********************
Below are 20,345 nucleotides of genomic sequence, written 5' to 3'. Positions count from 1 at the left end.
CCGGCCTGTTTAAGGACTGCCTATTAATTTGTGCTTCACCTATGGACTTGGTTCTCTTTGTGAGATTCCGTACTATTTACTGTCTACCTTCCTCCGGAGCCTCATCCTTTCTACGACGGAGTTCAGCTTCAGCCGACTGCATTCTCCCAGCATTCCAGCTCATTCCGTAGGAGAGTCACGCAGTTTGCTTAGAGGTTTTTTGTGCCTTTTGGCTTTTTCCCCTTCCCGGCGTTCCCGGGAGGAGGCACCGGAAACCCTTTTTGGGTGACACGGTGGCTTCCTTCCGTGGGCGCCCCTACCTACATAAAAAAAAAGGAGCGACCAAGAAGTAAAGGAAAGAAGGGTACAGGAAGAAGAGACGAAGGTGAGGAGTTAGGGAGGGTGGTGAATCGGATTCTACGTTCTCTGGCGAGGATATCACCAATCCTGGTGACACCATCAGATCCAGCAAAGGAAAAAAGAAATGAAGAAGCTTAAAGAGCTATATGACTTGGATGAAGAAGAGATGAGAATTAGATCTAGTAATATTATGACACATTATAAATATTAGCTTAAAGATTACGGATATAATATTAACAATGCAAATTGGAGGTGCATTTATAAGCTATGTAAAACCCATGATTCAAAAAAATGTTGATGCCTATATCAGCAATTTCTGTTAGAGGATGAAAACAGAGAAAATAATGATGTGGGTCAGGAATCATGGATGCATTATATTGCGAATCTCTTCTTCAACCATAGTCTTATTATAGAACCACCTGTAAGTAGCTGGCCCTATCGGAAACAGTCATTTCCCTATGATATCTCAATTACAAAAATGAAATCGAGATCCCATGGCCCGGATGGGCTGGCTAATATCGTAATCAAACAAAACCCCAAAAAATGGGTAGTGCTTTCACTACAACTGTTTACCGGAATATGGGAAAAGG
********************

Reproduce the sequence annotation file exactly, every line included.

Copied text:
Below are 20,345 nucleotides of genomic sequence, written 5' to 3'. Positions count from 1 at the left end.
CCGGCCTGTTTAAGGACTGCCTATTAATTTGTGCTTCACCTATGGACTTGGTTCTCTTTGTGAGATTCCGTACTATTTACTGTCTACCTTCCTCCGGAGCCTCATCCTTTCTACGACGGAGTTCAGCTTCAGCCGACTGCATTCTCCCAGCATTCCAGCTCATTCCGTAGGAGAGTCACGCAGTTTGCTTAGAGGTTTTTTGTGCCTTTTGGCTTTTTCCCCTTCCCGGCGTTCCCGGGAGGAGGCACCGGAAACCCTTTTTGGGTGACACGGTGGCTTCCTTCCGTGGGCGCCCCTACCTACATAAAAAAAAAGGAGCGACCAAGAAGTAAAGGAAAGAAGGGTACAGGAAGAAGAGACGAAGGTGAGGAGTTAGGGAGGGTGGTGAATCGGATTCTACGTTCTCTGGCGAGGATATCACCAATCCTGGTGACACCATCAGATCCAGCAAAGGAAAAAAGAAATGAAGAAGCTTAAAGAGCTATATGACTTGGATGAAGAAGAGATGAGAATTAGATCTAGTAATATTATGACACATTATAAATATTAGCTTAAAGATTACGGATATAATATTAACAATGCAAATTGGAGGTGCATTTATAAGCTATGTAAAACCCATGATTCAAAAAAATGTTGATGCCTATATCAGCAATTTCTGTTAGAGGATGAAAACAGAGAAAATAATGATGTGGGTCAGGAATCATGGATGCATTATATTGCGAATCTCTTCTTCAACCATAGTCTTATTATAGAACCACCTGTAAGTAGCTGGCCCTATCGGAAACAGTCATTTCCCTATGATATCTCAATTACAAAAATGAAATCGAGATCCCATGGCCCGGATGGGCTGGCTAATATCGTAATCAAACAAAACCCCAAAAAATGGGTAGTGCTTTCACTACAACTGTTTACCGGAATATGGGAAAAGG